more afflicting

29 examples (0.02 sec)
  • Is the fear of an end more afflicting, than that of having had a beginning! Cited from Good Sense, by Baron D'Holbach
  • If my heart could have been broken, it would have been so years ago, and by events more afflicting than these. Cited from Life of Lord Byron, With His Letters and Journals, Vol. 3, ed. by Moore
  • But he had turned his eyes away, and the sound of her voice was even more afflicting than the sight of her face. Cited from The Christian, by Hall Caine
  • The missing of an opera the first night would be more afflicting to her than the death of a child. Cited from Essays and Tales, by Joseph Addison
  • And what is there thou canst do that would be more afflicting to them that wish thee well? Cited from Colloquies of Erasmus, Vol. I, by Erasmus, Ed. by Rev. E. Johnson
  • The fear of ceasing to exist, is it more afflicting than the thought of having not always been? Cited from Superstition In All Ages (1732), by Jean Meslier
  • I have never read anything more afflicting and more stupid. Cited from The Philosophy of Misery, by P. J. Proudhon
  • The additional procrastination which this new journey will create, cannot be more afflicting to you than it is to me. Cited from Italian Letters, Vols. I and II,William Godwin
  • Is it more afflicting to him to leave the graves of his fathers than it is to our brothers and children? Cited from Messages and Papers of the Presidents: Andrew Jackson, by Richardson
  • The missing of an Opera the first Night, would be more afflicting to her than the Death of a Child. Cited from The Spectator, Volumes 1, 2 and 3, by Joseph Addison and Richard Steele
  • Sure there can be nothing more afflicting than to think it had been happier for his Son to have been born of any other Man living than himself. Cited from The Spectator, Volumes 1, 2 and 3, by Joseph Addison and Richard Steele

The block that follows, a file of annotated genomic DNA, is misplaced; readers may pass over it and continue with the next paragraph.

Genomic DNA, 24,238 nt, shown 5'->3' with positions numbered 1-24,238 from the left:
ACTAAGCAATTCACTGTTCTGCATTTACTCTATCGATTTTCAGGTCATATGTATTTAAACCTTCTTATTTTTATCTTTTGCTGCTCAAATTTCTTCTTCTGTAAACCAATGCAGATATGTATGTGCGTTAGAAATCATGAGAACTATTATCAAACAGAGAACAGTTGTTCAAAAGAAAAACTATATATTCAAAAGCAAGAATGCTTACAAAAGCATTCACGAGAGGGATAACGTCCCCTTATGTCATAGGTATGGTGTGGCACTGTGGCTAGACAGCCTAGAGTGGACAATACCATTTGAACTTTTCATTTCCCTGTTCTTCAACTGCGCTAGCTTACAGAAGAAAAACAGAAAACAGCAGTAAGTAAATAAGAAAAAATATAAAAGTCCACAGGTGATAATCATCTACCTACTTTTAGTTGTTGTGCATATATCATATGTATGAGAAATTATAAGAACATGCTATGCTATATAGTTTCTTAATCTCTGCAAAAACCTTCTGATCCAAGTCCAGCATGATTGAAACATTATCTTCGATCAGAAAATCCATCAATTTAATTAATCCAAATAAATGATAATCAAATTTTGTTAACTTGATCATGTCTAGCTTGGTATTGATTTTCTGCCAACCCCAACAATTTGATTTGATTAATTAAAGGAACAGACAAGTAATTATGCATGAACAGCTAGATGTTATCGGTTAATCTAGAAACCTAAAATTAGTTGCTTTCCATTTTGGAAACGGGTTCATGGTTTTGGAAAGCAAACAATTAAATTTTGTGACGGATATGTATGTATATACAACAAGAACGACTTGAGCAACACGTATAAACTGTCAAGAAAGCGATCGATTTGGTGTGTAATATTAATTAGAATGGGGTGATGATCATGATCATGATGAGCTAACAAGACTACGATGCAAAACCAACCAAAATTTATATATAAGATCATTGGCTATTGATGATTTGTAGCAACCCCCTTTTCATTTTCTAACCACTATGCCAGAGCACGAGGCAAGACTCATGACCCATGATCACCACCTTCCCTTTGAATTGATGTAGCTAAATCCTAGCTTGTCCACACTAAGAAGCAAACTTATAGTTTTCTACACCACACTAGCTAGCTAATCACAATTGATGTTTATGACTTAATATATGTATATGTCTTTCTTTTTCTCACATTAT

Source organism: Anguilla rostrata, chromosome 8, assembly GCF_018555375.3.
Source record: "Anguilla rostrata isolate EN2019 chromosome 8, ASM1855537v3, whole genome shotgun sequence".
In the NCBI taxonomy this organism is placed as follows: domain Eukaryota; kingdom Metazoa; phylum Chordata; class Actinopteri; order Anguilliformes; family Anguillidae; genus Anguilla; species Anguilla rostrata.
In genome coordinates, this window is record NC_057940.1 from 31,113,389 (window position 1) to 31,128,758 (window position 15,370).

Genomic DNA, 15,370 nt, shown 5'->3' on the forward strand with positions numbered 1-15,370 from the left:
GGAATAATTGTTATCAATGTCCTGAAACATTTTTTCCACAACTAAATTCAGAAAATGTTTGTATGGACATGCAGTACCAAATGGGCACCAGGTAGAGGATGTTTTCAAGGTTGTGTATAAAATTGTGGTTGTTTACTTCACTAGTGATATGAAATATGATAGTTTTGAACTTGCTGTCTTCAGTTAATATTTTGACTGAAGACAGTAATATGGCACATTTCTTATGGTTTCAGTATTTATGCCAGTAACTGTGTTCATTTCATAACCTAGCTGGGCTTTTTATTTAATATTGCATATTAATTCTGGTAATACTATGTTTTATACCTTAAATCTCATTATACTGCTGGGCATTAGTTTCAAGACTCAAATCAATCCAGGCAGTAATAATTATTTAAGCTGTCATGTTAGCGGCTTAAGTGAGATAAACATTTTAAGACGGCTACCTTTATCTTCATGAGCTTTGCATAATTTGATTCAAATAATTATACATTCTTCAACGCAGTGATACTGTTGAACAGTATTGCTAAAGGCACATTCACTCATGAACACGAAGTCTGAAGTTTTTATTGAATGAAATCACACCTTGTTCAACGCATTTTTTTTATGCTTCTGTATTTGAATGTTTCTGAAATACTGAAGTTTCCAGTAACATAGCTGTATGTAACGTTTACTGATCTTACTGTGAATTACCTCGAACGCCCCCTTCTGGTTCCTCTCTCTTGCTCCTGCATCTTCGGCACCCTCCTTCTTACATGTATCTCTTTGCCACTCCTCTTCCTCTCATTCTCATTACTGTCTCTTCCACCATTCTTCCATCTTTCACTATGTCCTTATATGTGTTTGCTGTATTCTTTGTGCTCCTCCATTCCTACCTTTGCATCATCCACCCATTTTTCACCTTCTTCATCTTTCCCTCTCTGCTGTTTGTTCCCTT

• The brother and sister of his false favourite had no such relief; everything in their history, past and present, gave his delinquency a more afflicting meaning to them. Cited from Dombey and Son, by Charles Dickens
  • Amidst this life no calamity is more afflicting than that, whether fortunate or not, the mind is equally disquieted. Cited from Persian Literature, V2, The Shah Nameh, Rubaiyat, Divan, Gulistan
  • "Was there ever a more afflicting calamity!" she writes. Cited from What I Remember, Volume 2, by Thomas Adolphus Trollope
  • I cried out in agony; beat my head and breast, and threw myself upon the ground, where I lay some time in despair, one afflicting thought being succeeded by another still more afflicting. Cited from The Arabian Nights Entertainments vol. 1, Anon
  • And hardly more afflicting was this disabled return from the battle, than the sight of the continually pouring forth ready-armed and vigorous victims that marched past my windows to meet similar destruction. Cited from The Diary and Letters of Madam D'Arblay Volume 3
  • The cheerfulness of her entrance upon womanhood, had been darkened, by an attendance upon the death-bed of her mother, and the still more afflicting calamity of her eldest sister. Cited from Memoirs of the Author of a Vindication of the Rights of Woman, by Godwin
  • But there is something even more afflicting in the people who drop all decent pretence of dignity, and pour the product of an acrid and disappointed spirit into all conversations. Cited from Where No Fear Was,by Arthur Christopher Benson
  • The happier the state of marriage, the more afflicting is the widowhood; besides, we may try a friend and reject him after trial; butwe cannot know a wife till it is too late to part with her. Cited from Fletcher of Madeley, by Brigadier Margaret Allen
  • Is there anything more afflicting than to see public and individual welfare depend upon a futile science, which is void of principles, which has no standing ground but imagination, and which presents to the mind but words void of sense? Cited from Superstition In All Ages (1732), by Jean Meslier
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